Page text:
Malta is a good place to be a gambler. Instead of banning and attempting to prevent gambling, Malta has embraced it. The Lottery Gaming Authority (LGA) oversees a variety of casinos, gambling websites and a national lottery that are all available to citizens.

This small Mediterranean island also plays an important role in the gambling industry as a licensing authority. A good number of the biggest names in online gaming are licensed by Malta’s LGA. Some of bigger Malta betting sites include Betfair, Boss Media, Unibet and William Hill among others.

The citizens of Malta benefit not only from the freedom of gambling where and how they want, but also from the nation’s thriving online gaming industry. Licensees pay taxes and fees to set up shop in the country and that extra income goes a long ways for a nation of just 420,000 people.

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Gambling licenses from Malta hold weight in the industry because they are hard to get. Maltese authorities don’t just hand out licenses to anyone with enough cash. The licensing standards are strict and oversight is effective in most cases.

Malta is one of the few licensing jurisdictions whitelisted by the UK’s Gambling Commission. What this means is the UK is so sufficiently satisfied with the licensing process and oversight that it allows Malta betting sites to advertise in the UK and offer their services to UK citizens.

However, Malta has had issues in the past. There were two cases in which online gambling sites licensed by the LGA either backed out on promises made to players or had trouble paying out winners. The licensing authority should have taken stronger action, but it reacted slowly and ineffectually.

Most licensees are perfectly safe places to play, but the past shows us that you can never be too sure. A license is a good thing to see for sure, but I also advice players to play at gambling websites that have established reputations for fair treatment of players.

Remember also that you’re under no legal obligation to only gamble at Malta-based betting sites. The Malta licensing jurisdiction is one of the biggest in the world, but it’s far from the only one. There are plenty of sites based out of the UK and Isle of Man, for example, that also host safe games. The recommendations on this page include a mix of foreign and Maltese betting sites. The one thing they all have in common is a reputation for fair gaming.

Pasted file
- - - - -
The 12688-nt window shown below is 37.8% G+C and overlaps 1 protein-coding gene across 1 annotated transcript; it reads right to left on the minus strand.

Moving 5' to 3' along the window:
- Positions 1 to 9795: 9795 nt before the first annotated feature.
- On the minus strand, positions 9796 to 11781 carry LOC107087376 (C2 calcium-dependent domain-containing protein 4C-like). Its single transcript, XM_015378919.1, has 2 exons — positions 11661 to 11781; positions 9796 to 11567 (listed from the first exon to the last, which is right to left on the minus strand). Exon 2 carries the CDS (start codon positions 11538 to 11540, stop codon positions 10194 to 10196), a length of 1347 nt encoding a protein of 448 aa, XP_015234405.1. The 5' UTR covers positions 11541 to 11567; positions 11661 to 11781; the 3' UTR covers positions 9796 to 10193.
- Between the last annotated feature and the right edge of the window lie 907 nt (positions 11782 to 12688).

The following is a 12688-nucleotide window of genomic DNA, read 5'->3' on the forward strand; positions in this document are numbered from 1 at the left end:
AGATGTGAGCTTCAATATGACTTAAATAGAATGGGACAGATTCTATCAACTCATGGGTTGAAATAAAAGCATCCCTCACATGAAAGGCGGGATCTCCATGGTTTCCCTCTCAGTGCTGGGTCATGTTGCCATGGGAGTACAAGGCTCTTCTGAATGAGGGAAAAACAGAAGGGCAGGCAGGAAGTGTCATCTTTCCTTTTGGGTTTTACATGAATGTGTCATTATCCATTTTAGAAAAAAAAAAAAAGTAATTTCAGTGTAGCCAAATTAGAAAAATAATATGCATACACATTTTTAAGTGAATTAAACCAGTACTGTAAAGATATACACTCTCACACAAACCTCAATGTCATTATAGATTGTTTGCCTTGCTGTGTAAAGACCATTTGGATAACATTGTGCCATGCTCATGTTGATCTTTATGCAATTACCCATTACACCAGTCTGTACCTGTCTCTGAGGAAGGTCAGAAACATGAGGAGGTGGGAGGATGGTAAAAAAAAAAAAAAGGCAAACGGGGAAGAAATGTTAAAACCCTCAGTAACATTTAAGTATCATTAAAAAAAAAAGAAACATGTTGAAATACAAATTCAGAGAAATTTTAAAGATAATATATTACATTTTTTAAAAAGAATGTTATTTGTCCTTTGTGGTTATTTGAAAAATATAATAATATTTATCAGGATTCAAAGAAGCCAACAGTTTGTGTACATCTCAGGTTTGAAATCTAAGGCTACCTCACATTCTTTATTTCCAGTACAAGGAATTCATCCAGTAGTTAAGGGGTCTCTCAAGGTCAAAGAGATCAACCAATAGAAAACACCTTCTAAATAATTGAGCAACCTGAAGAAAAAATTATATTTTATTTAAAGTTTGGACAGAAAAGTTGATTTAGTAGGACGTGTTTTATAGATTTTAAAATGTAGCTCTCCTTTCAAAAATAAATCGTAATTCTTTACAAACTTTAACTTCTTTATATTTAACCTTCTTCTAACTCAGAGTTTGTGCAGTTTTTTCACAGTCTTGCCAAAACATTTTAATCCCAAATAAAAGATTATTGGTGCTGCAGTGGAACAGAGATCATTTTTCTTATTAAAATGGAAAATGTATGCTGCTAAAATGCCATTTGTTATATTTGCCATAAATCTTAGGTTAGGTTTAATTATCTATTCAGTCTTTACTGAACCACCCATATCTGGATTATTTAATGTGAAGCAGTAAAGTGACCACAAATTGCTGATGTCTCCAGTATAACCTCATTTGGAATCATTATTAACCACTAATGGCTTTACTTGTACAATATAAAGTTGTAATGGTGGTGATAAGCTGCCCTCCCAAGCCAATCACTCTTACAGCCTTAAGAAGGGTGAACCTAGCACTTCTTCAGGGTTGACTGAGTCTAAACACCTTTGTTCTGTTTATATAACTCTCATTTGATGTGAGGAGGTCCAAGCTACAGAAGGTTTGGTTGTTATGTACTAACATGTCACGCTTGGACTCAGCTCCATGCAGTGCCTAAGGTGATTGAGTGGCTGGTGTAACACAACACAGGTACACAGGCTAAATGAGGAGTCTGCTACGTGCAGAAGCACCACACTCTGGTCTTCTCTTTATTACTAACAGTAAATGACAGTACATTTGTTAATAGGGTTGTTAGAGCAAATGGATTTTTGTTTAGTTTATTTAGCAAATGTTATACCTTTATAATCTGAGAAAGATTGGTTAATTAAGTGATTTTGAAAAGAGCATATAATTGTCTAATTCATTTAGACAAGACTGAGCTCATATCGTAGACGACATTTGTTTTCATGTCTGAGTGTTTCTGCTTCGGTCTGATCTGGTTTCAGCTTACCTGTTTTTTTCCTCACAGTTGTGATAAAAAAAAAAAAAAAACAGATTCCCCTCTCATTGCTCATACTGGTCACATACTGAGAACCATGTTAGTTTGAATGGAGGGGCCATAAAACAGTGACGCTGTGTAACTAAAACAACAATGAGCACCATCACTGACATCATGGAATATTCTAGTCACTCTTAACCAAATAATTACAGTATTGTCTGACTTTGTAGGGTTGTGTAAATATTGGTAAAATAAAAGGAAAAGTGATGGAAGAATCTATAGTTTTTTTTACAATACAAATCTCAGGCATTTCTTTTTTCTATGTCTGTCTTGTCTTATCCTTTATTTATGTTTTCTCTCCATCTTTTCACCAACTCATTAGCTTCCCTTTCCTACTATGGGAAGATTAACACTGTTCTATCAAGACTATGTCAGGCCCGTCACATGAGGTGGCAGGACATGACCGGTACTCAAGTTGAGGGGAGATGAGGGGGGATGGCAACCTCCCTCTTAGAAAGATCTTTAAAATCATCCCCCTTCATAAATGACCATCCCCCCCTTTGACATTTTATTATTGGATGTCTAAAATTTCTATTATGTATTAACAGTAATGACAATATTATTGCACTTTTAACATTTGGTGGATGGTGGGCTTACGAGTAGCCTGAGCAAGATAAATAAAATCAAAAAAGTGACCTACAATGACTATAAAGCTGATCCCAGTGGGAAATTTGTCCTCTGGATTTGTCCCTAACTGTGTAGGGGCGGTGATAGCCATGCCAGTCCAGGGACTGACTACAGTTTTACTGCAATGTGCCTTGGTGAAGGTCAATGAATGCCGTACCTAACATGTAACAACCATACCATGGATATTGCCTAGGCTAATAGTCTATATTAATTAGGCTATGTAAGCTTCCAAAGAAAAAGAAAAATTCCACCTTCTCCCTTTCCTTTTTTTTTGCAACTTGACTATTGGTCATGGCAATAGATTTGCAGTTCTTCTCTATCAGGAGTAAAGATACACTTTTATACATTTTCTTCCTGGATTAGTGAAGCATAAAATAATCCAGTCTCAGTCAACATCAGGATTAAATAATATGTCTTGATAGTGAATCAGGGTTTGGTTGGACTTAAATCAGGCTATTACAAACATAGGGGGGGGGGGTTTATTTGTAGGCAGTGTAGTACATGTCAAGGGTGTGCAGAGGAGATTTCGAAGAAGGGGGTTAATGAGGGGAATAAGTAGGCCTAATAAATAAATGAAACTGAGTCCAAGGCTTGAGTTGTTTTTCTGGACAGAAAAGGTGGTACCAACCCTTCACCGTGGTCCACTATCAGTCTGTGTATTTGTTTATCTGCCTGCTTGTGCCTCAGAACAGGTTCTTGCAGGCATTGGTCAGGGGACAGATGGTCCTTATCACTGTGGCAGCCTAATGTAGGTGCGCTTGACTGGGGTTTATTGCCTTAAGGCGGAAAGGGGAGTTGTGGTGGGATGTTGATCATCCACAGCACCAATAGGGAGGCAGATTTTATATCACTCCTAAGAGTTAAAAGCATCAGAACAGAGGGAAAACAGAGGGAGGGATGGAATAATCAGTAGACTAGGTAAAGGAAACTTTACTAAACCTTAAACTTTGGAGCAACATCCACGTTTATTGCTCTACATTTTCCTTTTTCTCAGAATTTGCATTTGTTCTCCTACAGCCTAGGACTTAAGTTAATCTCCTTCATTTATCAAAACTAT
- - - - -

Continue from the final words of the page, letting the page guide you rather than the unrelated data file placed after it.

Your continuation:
Depositing at Malta Betting Sites

Depositing is a simple matter thanks to Malta’s pro-gambling attitude. In some other countries, banks are under strict orders to block transactions to and from online casinos and bookmakers. This is not the case in Malta. You’re free to fund your account via direct bank transfers, credit cards, debit cards and a variety of e-wallets.

I’m a big fan of e-wallets because they add a degree of separation between your “normal” money in your bank account and your gambling bankroll online. An e-wallet functions almost like an online bank account in that manner. It keeps your gaming funds separate from your other money and makes it easier to move funds from one gaming site to the next.

The downside to using an e-wallet is it takes a little time to set everything up. Once you have it all finished, it’s a breeze. But for anyone looking to get started right away, the credit or debit card is the fastest method.

Malta Gambling Laws

Malta’s gambling laws are defined by the Lotteries and Other Games Act of 2001 and enforced by the Lottery Gaming Authority. The Act from 2001 was one of the first pieces of legislation in Europe to address online gambling in Malta and create a legal framework for licensing and regulating the industry.

A large portion of the Lotteries and Other Games Act is dedicated to laying forth the conditions by which operators may be licensed to offer games over the internet. Applicants are required to show financial stability, data backup plans, an ability to protect player information, and a feasible business plan.

The act further defines the terms of service required of all applicants. These include a whole variety of rules such as not extending credit to players, verifying the identities of customers and so on. Licensees are also required to grant the LGA access to their records and gaming servers for the purpose of ensuring each licensee is playing by the rules and hosting fair games.

Under the 2004 Remote Gaming Regulations, licenses may be awarded for five year periods. Licenses may be renewed prior to expiration provided the operators are in good standing and continue to show they maintain proper operation of interactive systems, that they protect the players, that they prevent money laundering and that they continue to operate in good faith for the public interest.

There are four different types of licenses that may be issued:

  • Class 1: A general remote gaming license for online casinos and similar games
  • Class 2: A remote betting office license for sports betting and other fixed-odds wagers
  • Class 3: A license to promote and/or abet remote gaming from Malta (betting exchanges and poker)
  • Class 4: A license to host and manage remote gaming operators (maintain servers and provide software solutions for operators)

The application fee for a license is set at €2,330 and if approved, the license fee is €8,500 per year. Renewal fees are paid once every five years and are set at €1,500. Once a company earns a license, it must pay 0.5% of gross gaming revenue each year to the LGA up to a maximum of €466,000. Overall, Malta isn’t a very expensive place to get a license. What makes it difficult is surviving the rigorous vetting process.